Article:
Details zur Publikation
|DOI / URL||Link|
|Titel (primär)||Flooding of lignite mines: isotope variations and processes in a system influenced by saline groundwater|
|Autor||Trettin, R.; Gläßer, W.; Lerche, I.; Seelig, U.; Treutler, H.-C.;|
|Journal / Serie||Isotopes in Environmental and Health Studies|
|Department||ANA; HDG; ISOHYD;|
The quality of both groundwaters and surface waters that arise during flooding of abandoned lignite open pits are influenced by regional and local factors. A typical regional factor is due to oxidised sedimentary sulfides. A more local factor is the interaction of shallow water with highly saline groundwater, which is important in Merseburg-Ost (Germany). Investigation of this system is aided by the use of many environmental isotope tracers but special problems can arise. In order to reveal processes in the mine environment (shallow groundwater, lake water) and to characterise mixtures with saline groundwater results are described using the tracers δD, δ18O, δ13C, δ34S, 87Sr/86Sr, 3H, 14C,39Ar, and 222Rn. Deep highly saline groundwater had a radiocarbon concentration typically below 10 pMC. The values of δ13C(DIC) are around−5 ‰. As δ13C of the aquifer rock samples (Permian, Zechstein carbonates) was in the range of−6···+5 ‰, residence time corrections based on δ13C are questionable. Additional checks with 39Ar, as well as results from the variationof δ18O (or δD) with respect to the salinity, emphasise a Holocene age; as is also the case for most mineralised groundwaters and also for water having a low δ18O (and δD).
For saline groundwater residing in the Zechstein aquifer the measured δ34S values of about 12 ‰ are close to those expected from the literature. In contrast, the 87Sr/86Sr ratio of dissolved strontium is far from the values anticipated for the aquifer rocks despite there being proportionality between the chloride concentration and the strontium concentration. Furthermore, the proportionality is not valid in lower mineralised water. The 87Sr/86Sr ratio can, therefore, hardly be used as a tracer for the distribution of ascending saline water. The amount of salt-water coming from below into the residual quarry basins is an essential contribution to the lake inventories. Therefore, 222Rn was used to assist in determining the renewal of salt-water layers that formed in deep lake locations. In the deep zones 222Rn concentrations up to 6 Bq/l were measured but were dominantly in equilibrium with 226Ra, which was found in all higher mineralised groundwater samples. Excess radon was limited to just a few decimetres above the lake sediment surface but does not appear to be caused by continuous groundwater discharge.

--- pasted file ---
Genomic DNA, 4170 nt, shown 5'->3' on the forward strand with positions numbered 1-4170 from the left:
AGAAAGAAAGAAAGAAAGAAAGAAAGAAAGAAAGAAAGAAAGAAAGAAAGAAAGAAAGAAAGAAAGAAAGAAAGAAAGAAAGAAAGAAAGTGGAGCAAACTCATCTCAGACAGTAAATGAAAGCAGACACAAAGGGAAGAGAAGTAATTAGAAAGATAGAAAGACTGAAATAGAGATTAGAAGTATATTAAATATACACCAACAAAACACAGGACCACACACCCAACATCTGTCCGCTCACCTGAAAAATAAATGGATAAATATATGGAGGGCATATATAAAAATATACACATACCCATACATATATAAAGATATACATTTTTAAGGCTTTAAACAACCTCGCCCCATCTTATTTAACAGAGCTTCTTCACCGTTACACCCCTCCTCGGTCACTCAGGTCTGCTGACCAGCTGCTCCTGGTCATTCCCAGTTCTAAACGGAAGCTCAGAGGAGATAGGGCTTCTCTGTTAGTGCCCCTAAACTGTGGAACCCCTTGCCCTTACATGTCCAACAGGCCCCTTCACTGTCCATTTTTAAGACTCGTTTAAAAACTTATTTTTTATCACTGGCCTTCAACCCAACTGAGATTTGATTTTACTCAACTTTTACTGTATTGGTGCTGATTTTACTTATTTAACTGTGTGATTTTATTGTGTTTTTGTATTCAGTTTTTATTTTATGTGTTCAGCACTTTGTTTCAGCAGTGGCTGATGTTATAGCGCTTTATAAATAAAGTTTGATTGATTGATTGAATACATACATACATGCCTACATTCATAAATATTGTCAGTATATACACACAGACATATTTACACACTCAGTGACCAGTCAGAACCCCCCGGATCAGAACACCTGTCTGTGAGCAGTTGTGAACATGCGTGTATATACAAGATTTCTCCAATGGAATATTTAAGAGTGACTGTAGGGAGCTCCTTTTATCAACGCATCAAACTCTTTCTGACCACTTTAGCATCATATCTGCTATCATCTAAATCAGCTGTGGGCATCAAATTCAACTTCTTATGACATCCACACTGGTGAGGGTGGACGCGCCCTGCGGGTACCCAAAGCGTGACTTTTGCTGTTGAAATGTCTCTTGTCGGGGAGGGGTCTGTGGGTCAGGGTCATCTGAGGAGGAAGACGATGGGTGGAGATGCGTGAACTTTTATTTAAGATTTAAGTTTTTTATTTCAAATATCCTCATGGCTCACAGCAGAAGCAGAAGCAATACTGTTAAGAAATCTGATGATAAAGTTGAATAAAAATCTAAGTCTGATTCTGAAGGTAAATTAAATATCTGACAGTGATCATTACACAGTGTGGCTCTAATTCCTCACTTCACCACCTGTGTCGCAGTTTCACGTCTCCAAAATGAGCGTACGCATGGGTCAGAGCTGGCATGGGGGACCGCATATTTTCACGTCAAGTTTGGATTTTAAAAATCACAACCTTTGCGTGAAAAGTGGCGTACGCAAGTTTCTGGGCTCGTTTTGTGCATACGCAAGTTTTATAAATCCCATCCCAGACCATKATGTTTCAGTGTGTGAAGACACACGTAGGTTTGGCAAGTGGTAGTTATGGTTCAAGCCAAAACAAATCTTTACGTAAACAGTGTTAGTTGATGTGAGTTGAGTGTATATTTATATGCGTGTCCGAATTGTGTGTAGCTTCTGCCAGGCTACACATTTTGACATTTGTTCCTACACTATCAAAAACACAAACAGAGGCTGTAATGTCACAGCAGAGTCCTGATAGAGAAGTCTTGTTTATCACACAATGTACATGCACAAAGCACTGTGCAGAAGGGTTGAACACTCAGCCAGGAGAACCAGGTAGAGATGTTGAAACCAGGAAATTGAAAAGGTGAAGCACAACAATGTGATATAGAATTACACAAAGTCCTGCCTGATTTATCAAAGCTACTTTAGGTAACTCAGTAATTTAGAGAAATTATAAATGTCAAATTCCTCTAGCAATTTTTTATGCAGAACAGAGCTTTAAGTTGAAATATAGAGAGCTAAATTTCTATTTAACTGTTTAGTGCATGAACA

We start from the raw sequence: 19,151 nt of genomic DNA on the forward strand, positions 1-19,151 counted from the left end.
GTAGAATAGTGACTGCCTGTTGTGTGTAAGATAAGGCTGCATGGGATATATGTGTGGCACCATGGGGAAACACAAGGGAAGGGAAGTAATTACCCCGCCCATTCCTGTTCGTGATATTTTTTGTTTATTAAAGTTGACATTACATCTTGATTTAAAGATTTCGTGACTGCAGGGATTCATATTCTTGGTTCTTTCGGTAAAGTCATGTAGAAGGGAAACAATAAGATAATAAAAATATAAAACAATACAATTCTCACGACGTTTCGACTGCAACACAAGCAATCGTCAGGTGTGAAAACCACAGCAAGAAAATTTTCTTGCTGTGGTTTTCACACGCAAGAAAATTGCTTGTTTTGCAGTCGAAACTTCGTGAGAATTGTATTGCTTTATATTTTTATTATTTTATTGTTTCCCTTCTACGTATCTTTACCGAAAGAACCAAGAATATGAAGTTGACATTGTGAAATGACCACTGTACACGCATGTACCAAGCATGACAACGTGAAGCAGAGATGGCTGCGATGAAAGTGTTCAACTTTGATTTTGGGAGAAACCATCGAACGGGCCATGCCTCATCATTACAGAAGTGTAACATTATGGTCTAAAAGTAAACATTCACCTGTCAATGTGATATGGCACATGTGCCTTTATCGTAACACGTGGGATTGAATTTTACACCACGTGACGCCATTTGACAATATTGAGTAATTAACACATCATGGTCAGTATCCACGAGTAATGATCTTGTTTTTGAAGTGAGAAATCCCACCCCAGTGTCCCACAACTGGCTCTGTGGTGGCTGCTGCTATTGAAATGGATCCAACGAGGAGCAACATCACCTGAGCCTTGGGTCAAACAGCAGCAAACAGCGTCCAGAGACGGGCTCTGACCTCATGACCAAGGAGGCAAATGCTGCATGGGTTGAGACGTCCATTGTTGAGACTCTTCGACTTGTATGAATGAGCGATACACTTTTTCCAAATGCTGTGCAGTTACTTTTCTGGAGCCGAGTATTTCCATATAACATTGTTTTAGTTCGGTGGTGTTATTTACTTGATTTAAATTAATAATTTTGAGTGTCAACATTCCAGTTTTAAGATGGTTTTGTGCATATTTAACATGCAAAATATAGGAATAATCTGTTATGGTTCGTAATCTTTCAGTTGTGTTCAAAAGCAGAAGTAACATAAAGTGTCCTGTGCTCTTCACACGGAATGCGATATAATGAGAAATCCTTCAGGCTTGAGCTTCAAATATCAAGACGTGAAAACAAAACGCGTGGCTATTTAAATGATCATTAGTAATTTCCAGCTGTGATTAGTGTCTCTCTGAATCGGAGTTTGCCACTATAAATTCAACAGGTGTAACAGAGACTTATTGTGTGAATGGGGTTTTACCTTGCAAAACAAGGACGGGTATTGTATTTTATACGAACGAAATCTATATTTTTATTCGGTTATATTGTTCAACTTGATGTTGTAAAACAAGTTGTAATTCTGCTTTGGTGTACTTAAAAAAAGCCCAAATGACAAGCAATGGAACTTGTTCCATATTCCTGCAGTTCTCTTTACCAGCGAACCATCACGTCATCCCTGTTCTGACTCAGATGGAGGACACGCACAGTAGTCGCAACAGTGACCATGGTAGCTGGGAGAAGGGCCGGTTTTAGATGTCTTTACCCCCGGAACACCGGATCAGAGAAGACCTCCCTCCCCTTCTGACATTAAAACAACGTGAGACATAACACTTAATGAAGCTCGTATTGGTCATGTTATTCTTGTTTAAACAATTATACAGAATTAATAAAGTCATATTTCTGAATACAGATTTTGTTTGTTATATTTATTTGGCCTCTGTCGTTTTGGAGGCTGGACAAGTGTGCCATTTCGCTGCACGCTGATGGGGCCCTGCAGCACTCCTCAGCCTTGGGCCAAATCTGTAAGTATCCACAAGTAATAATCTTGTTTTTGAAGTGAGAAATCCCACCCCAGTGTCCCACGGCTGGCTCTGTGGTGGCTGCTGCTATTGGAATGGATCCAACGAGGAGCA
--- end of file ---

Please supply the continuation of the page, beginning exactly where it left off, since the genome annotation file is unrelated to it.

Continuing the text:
Hydrochemical investigations of groundwater from the Quaternary aquifer were carried out over the last six years before flooding was complete. Apart from a slight downward shift of the average sulfate concentration, other changes showed virtually no trends. An increase of the sulfate concentration was mostly correlated with a decrease of δ34S for individual sites only, but not for the whole ensemble of sampling locations. Sulfate from pyrite oxidation plays an important role but cannot be attributed unequivocally to coal mining. There are hints that the conditions closer to the basin edges may differ from those remoter parts of the flood plain.
|Trettin, R., Gläßer, W., Lerche, I., Seelig, U., Treutler, H.-C. (2006):
Flooding of lignite mines: isotope variations and processes in a system influenced by saline groundwater
Isot. Environ. Health Stud. 42 (2), 159 - 179